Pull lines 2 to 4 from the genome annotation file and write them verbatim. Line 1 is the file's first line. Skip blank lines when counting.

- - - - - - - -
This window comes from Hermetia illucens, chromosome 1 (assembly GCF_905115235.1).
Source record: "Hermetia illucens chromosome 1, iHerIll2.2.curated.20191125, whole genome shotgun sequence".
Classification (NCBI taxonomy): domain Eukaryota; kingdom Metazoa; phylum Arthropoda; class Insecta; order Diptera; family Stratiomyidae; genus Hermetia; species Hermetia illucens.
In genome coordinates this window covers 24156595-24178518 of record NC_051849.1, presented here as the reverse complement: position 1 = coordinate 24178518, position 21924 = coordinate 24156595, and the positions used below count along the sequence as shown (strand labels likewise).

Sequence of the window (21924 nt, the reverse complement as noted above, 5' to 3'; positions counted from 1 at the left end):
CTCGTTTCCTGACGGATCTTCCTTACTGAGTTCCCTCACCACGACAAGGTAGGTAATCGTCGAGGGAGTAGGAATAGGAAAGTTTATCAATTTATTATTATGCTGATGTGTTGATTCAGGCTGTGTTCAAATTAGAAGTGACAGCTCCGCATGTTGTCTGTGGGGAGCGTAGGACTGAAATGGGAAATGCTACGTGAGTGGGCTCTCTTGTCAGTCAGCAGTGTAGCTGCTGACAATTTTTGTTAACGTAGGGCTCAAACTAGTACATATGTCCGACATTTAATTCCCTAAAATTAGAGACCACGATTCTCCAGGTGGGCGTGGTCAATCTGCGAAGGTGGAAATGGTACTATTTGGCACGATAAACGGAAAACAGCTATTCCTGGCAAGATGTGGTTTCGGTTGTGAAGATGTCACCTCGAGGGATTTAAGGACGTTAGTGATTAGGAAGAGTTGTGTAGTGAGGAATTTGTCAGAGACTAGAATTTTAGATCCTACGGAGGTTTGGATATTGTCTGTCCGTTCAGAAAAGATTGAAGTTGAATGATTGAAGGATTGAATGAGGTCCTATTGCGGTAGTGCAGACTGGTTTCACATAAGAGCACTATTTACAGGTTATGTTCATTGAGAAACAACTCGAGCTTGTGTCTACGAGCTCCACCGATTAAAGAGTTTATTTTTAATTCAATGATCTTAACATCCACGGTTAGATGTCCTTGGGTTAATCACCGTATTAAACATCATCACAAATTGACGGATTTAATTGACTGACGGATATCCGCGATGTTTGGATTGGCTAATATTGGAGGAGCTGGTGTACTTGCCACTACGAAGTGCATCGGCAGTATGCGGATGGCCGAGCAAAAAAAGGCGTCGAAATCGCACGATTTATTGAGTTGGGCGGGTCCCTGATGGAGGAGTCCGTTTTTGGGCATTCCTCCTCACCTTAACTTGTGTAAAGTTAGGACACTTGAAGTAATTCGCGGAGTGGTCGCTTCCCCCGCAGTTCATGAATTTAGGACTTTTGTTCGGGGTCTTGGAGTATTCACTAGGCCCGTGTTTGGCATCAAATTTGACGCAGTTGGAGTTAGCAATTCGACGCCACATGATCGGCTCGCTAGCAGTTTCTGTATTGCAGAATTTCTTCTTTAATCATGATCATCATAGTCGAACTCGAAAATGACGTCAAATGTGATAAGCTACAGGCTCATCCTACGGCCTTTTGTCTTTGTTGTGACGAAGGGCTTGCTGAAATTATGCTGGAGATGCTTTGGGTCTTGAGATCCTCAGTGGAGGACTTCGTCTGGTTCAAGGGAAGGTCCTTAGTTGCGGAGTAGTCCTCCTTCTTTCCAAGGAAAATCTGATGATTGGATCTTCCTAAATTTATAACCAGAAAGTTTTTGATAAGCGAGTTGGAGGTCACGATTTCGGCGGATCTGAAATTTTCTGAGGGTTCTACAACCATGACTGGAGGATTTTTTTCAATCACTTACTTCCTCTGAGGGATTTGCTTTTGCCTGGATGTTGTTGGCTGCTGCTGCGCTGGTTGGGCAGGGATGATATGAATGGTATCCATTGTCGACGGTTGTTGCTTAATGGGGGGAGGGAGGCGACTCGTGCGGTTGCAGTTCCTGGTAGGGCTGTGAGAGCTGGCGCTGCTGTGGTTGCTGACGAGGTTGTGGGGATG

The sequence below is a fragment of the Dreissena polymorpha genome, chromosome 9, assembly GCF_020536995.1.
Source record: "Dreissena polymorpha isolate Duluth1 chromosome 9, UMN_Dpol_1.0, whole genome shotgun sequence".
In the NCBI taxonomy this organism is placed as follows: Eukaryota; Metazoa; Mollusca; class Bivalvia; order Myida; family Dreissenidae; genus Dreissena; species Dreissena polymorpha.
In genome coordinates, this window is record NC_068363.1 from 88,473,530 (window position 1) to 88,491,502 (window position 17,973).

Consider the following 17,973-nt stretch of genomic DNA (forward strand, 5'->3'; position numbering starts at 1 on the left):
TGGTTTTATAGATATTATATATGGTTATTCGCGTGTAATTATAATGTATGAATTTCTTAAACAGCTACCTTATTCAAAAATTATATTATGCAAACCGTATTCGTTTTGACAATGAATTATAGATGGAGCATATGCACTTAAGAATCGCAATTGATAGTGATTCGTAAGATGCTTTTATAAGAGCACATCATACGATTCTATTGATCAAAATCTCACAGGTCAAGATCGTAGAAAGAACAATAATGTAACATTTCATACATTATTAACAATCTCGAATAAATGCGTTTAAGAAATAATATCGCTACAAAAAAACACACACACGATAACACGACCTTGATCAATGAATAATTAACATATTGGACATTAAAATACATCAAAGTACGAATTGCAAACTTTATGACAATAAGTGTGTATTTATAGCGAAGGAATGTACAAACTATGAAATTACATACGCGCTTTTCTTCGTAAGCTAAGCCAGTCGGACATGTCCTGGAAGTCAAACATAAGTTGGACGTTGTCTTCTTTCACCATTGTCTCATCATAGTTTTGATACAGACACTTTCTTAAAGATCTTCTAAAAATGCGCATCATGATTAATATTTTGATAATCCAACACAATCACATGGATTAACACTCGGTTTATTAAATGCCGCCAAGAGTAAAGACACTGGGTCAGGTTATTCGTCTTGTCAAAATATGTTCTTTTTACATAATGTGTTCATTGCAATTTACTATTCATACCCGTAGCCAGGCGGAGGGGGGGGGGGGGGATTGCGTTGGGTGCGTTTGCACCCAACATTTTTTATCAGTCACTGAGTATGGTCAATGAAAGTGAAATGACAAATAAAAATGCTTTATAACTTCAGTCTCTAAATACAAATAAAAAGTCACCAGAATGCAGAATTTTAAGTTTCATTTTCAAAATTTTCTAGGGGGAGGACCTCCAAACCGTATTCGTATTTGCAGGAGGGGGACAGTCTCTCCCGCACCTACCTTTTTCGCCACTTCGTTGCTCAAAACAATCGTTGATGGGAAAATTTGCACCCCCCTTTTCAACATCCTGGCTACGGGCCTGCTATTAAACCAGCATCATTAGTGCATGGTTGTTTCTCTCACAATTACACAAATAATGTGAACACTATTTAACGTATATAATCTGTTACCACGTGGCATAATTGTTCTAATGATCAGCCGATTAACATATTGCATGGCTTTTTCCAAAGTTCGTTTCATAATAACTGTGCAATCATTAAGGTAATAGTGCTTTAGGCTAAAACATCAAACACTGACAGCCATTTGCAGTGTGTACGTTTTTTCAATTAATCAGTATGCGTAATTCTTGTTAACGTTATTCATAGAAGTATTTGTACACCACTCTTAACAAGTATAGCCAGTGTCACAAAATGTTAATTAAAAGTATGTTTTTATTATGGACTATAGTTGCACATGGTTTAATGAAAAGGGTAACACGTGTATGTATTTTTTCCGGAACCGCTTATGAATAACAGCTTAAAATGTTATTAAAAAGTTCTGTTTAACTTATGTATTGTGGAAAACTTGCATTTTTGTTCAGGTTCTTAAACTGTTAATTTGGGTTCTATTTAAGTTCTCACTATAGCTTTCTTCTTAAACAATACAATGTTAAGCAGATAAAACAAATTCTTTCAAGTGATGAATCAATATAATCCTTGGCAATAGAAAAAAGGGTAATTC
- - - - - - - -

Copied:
Source record: "Hermetia illucens chromosome 1, iHerIll2.2.curated.20191125, whole genome shotgun sequence".
Classification (NCBI taxonomy): domain Eukaryota; kingdom Metazoa; phylum Arthropoda; class Insecta; order Diptera; family Stratiomyidae; genus Hermetia; species Hermetia illucens.
In genome coordinates this window covers 24156595-24178518 of record NC_051849.1, presented here as the reverse complement: position 1 = coordinate 24178518, position 21924 = coordinate 24156595, and the positions used below count along the sequence as shown (strand labels likewise).